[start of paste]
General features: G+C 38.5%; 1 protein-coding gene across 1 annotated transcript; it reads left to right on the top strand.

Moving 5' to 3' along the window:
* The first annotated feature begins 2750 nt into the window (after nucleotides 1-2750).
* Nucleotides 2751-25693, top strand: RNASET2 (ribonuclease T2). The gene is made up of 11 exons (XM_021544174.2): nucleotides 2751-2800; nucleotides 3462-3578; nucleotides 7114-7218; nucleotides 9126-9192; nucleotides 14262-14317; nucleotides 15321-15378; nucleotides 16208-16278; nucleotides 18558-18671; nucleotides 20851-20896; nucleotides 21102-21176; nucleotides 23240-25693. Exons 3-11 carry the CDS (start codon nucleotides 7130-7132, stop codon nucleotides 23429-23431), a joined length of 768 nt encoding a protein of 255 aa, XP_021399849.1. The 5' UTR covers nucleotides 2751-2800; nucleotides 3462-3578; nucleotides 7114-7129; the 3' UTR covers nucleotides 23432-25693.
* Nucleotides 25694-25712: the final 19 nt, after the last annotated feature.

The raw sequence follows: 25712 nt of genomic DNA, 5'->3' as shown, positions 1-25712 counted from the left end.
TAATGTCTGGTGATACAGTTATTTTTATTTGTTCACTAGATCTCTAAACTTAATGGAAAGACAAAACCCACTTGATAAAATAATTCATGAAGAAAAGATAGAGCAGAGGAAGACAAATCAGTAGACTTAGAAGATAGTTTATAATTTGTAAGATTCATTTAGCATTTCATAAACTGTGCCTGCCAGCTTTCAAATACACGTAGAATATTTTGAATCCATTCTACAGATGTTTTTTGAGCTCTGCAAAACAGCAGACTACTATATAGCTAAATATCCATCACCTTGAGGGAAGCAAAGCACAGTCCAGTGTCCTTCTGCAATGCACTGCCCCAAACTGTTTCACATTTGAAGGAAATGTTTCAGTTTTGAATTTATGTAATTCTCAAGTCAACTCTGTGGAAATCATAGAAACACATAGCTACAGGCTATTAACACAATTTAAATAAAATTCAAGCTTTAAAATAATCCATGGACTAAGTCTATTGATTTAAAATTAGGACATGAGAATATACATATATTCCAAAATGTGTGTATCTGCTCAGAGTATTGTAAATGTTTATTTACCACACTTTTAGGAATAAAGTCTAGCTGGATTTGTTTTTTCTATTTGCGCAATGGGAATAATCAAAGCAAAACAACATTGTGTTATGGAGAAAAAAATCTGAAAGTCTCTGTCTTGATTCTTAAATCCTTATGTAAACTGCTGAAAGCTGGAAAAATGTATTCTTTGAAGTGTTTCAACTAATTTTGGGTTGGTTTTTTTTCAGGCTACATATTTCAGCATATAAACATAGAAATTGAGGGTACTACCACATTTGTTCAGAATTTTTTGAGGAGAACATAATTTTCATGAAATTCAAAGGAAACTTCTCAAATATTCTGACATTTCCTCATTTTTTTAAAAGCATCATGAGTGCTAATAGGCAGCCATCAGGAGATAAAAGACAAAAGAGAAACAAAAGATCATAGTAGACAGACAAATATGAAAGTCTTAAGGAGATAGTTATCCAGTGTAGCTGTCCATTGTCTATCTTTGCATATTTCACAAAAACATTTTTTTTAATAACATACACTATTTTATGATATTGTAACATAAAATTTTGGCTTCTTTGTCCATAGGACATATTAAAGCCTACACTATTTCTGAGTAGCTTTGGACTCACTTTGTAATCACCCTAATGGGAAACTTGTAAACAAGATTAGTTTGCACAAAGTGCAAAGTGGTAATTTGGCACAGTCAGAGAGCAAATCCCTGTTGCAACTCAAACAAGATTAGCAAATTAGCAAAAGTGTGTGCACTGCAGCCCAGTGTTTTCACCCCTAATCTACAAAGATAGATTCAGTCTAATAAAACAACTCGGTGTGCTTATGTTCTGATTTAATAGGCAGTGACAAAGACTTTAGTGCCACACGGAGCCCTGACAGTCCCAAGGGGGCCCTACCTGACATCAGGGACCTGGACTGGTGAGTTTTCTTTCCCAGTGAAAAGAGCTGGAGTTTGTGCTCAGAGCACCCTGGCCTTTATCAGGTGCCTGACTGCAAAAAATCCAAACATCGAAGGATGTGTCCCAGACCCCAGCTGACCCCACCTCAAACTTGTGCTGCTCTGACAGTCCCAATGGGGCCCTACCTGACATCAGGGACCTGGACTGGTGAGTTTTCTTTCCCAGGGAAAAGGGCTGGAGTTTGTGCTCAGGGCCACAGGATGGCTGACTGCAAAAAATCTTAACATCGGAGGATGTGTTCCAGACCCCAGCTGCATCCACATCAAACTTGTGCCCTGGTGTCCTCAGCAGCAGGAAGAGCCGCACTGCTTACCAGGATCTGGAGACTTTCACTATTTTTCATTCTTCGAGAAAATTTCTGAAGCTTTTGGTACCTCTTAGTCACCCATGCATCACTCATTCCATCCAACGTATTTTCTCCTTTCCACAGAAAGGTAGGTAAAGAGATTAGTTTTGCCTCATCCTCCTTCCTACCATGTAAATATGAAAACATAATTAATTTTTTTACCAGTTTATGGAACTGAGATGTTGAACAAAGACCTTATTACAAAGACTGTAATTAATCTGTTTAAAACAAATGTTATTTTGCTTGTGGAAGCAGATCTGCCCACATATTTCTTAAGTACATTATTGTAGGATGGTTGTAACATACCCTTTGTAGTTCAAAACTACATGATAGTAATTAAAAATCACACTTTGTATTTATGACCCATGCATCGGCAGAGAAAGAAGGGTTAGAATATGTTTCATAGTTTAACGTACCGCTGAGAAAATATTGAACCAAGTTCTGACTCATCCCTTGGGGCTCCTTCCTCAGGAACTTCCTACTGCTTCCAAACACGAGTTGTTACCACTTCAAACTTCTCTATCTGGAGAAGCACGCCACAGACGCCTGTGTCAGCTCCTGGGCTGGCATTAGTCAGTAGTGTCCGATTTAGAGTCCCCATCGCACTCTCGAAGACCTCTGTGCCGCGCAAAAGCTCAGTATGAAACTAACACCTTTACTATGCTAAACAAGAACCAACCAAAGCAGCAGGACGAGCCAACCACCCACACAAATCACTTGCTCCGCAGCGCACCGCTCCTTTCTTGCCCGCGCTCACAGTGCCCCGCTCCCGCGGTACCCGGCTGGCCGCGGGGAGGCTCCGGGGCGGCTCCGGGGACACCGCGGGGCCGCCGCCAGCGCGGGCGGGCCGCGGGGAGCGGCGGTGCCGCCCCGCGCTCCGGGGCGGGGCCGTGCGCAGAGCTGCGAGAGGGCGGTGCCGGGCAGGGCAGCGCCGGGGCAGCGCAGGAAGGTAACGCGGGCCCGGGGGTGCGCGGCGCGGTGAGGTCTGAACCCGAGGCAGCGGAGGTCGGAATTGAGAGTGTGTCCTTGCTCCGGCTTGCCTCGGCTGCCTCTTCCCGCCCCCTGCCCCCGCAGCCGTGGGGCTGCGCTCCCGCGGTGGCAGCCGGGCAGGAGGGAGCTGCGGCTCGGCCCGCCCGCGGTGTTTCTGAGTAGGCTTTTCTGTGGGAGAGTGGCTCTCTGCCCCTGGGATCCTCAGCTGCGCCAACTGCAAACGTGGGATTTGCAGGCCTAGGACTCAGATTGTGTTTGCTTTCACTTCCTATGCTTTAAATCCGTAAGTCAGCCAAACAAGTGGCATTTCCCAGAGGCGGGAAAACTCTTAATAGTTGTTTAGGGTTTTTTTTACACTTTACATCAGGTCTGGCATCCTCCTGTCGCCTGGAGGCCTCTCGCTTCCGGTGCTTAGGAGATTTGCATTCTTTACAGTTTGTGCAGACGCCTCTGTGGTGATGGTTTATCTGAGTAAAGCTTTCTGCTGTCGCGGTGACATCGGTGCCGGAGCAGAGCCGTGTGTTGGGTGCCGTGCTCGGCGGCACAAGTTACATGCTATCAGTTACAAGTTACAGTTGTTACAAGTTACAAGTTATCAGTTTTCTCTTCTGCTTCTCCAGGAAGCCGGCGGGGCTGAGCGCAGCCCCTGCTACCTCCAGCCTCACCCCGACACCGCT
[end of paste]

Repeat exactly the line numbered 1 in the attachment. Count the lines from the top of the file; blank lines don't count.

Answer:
General features: G+C 38.5%; 1 protein-coding gene across 1 annotated transcript; it reads left to right on the top strand.